Stuck in the Middle: Inspiring Technology Change
Last year the BC Ministry of Education redesigned our curriculum and this spring our school is having WiFi installed. This means that we are continuing to look for new and innovative ways to engage our students in their learning.
A couple of weeks ago I had a unique and wonderful opportunity to visit Apple headquarters in the Silicon Valley. I am a member of our district’s technology committee, and Apple brought a small group of us to California to look at some of the new directions in educational technology.
Our visit was very informative and I came home with a few ideas for NSMS. One of the Apple presentations used a storytelling narrative and graphics to engage us on the topic of technology change in education. I knew that I could use this style of presentation with our staff to help create a shared vision for implementing the new curriculum and technology at our school, so I asked Apple if I could get a copy of the slides to use at school.
Unfortunately, this is against Apple's policy, but they did encourage me to make my own version of their presentation. Now, my role on the Tech Committee is the voice of caution and reason, not expertise. I am not as tech savvy as many of my colleagues, or even most of our NSMS students, but I am trying to improve in this area as part of my own personal growth. So I was going to give it the old college try!
The next day I sat at my laptop and tried to recreate the presentation in a variety of computer creation programs. A couple of hours later and a big empty screen told me I had to look for help. I sketched out my vision on a piece of paper - very old school - and I shared it around to staff asking for help. Two teachers pointed me in the right direction. They had found a graphic artist on Twitter who was working on digital images that could be manipulated and moved making it easier to create storyboards. Even for me!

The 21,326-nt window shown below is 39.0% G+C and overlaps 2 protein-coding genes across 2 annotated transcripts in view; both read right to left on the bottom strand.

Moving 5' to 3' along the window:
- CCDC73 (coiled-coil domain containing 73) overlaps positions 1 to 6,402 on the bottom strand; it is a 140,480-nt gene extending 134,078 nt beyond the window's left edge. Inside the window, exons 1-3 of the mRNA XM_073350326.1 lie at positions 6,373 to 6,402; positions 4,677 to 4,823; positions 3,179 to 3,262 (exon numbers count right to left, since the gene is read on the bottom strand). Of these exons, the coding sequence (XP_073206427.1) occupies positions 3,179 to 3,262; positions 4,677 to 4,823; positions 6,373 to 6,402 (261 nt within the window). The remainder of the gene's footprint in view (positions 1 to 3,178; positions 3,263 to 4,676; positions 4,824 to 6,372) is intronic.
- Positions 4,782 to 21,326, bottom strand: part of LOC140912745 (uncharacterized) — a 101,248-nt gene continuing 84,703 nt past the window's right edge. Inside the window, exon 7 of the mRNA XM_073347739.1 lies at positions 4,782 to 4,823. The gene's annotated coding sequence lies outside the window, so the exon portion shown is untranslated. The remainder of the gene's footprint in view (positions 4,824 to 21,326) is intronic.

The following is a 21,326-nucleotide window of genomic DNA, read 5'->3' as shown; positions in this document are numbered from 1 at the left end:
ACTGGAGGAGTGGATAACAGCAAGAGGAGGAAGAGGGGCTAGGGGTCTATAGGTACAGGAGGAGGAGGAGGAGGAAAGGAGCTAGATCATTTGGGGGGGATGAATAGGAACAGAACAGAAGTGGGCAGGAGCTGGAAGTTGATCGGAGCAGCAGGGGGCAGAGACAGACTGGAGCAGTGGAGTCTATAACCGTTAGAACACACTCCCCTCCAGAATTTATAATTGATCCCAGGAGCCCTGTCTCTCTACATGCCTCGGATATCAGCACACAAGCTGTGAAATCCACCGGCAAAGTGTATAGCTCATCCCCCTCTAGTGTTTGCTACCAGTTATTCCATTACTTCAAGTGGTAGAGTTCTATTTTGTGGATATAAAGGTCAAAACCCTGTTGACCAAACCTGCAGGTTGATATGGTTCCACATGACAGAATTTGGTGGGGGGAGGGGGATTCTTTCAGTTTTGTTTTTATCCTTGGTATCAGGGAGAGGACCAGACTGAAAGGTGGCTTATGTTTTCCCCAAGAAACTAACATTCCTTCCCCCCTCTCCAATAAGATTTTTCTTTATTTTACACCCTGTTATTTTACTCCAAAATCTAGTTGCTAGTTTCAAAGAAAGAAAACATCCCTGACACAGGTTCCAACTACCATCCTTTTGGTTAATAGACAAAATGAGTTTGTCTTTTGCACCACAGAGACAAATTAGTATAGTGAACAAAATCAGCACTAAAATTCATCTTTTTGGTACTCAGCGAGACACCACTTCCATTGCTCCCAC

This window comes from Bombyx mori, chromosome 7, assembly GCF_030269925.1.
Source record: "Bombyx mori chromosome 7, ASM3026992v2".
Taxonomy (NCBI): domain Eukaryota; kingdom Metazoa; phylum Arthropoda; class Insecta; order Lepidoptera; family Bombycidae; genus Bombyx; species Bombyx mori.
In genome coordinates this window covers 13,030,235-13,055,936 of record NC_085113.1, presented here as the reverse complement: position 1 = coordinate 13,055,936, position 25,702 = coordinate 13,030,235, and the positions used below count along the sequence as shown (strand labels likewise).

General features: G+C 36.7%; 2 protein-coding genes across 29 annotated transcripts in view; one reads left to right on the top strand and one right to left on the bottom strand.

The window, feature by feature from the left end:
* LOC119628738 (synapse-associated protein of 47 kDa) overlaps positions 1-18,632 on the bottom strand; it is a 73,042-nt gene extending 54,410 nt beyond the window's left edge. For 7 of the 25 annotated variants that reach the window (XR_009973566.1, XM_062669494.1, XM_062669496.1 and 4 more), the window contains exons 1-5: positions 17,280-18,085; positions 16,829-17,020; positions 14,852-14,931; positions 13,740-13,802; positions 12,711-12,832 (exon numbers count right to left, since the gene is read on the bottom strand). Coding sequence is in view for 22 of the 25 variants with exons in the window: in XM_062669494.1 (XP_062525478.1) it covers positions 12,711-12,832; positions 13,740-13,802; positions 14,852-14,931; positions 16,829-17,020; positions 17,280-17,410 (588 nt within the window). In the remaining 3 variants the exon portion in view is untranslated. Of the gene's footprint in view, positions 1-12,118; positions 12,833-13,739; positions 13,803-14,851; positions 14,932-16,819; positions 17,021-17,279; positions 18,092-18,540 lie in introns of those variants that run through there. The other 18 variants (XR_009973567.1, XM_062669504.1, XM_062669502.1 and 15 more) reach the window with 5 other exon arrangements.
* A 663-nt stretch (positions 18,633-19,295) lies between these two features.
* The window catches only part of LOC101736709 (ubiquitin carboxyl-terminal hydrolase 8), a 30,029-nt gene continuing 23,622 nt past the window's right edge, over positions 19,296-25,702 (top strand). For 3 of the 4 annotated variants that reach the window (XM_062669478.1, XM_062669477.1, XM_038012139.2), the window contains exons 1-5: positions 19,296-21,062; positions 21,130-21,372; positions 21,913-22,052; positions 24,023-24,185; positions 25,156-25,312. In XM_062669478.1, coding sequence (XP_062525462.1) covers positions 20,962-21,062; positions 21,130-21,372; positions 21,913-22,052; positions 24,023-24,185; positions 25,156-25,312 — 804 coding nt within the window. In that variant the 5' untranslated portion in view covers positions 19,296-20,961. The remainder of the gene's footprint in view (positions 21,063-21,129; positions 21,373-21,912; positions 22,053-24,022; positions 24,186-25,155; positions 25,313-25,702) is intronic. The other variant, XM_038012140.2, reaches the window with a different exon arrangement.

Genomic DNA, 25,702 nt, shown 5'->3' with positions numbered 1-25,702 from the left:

Now all I had to do was contact this person, so I headed upstairs and went into one of our grade 6/7 classrooms and asked this young graphic artist if she was willing to help me out. She came down to my office, looked at my chicken scratch pictures and said, “No problem!”
The next day I had pictures and a storyboard setup on my computer. It took me less than half an hour to create a presentation that would make the people at Apple a little envious. Upon completing my storyboard I met once again with my new graphic designer and consultant for fine-tuning the final product. I then went off to our School Planning Day with a professional and engaging presentation.
We were able to create a school vision for supporting student growth and learning with the new curriculum and technology with the help of an engaging narrative graphic presentation, thanks to a visit to Apple and the skills and talents of a twelve-year-old NSMS student.
At North Saanich Middle School, the Principal can learn about the direction of educational technology from the professionals at Apple or from a North Saanich student. I find both amazing and mind-boggling, but only one of makes me proud to work at NSMS.